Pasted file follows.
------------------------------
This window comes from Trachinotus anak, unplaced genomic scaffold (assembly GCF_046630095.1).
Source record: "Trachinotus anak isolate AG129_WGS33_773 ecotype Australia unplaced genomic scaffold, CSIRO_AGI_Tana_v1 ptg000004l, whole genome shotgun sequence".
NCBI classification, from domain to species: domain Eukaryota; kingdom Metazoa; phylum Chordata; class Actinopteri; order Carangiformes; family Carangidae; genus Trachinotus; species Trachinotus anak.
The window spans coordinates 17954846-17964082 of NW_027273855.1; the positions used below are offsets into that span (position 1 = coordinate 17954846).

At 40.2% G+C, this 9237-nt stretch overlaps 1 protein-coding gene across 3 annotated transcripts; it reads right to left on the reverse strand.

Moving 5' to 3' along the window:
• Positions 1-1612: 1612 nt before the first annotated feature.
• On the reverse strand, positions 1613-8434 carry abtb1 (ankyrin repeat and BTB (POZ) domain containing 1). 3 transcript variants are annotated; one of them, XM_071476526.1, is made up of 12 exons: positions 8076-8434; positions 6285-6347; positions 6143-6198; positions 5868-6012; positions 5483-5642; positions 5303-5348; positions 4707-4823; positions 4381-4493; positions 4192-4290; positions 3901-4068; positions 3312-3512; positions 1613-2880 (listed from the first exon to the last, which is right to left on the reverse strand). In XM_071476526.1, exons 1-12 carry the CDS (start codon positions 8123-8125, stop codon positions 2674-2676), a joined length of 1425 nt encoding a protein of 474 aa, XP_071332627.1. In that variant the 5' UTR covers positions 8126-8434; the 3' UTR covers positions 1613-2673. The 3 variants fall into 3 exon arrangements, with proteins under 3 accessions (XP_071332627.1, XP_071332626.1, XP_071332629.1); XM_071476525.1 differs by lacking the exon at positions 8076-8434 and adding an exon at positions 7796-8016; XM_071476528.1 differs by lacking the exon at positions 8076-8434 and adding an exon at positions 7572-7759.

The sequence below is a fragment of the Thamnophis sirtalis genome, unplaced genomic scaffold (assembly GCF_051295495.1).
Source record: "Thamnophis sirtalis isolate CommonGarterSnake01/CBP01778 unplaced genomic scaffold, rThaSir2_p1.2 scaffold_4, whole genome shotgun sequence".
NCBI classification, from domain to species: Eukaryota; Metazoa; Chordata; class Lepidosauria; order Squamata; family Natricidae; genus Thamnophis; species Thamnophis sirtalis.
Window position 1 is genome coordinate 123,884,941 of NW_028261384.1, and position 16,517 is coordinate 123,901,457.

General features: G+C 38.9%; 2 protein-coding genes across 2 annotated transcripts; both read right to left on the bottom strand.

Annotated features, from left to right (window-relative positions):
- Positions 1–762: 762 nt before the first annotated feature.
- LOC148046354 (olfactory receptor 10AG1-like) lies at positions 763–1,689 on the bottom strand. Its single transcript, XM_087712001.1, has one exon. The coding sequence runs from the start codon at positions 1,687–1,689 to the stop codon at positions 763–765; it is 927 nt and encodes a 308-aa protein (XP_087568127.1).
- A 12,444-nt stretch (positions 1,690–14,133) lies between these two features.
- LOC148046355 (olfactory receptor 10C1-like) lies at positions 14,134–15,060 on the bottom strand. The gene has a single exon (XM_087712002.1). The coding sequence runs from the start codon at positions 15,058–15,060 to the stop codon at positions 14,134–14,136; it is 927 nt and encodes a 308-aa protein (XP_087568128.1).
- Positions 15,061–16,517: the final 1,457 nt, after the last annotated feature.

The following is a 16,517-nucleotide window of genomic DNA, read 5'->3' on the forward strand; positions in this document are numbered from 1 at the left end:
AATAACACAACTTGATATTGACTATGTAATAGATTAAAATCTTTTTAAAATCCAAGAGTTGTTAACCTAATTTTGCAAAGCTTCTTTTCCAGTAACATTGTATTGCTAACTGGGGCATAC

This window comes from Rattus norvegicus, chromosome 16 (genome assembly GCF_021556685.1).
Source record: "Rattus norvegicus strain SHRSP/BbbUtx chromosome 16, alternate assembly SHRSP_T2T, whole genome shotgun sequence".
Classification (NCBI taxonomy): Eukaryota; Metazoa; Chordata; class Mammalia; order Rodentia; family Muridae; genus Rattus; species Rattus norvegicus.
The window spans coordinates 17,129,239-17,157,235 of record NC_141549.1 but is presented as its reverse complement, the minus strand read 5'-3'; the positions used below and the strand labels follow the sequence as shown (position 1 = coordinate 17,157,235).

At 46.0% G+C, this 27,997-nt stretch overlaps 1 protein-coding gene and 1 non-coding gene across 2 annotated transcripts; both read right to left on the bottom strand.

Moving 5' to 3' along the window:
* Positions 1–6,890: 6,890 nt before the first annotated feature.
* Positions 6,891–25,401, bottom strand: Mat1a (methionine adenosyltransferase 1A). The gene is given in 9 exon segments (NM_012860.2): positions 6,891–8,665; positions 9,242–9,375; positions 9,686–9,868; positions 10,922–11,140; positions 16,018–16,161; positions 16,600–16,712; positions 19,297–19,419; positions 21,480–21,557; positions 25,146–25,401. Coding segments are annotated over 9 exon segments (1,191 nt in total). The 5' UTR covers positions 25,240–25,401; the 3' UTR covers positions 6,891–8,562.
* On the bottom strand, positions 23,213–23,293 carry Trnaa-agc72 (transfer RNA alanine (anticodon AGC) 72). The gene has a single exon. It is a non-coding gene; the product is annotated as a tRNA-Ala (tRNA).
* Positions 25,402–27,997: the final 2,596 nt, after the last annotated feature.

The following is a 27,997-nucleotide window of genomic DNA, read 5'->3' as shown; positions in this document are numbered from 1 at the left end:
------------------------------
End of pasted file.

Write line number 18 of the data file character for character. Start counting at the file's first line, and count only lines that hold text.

- LOC148046355 (olfactory receptor 10C1-like) lies at positions 14,134–15,060 on the bottom strand. The gene has a single exon (XM_087712002.1). The coding sequence runs from the start codon at positions 15,058–15,060 to the stop codon at positions 14,134–14,136; it is 927 nt and encodes a 308-aa protein (XP_087568128.1).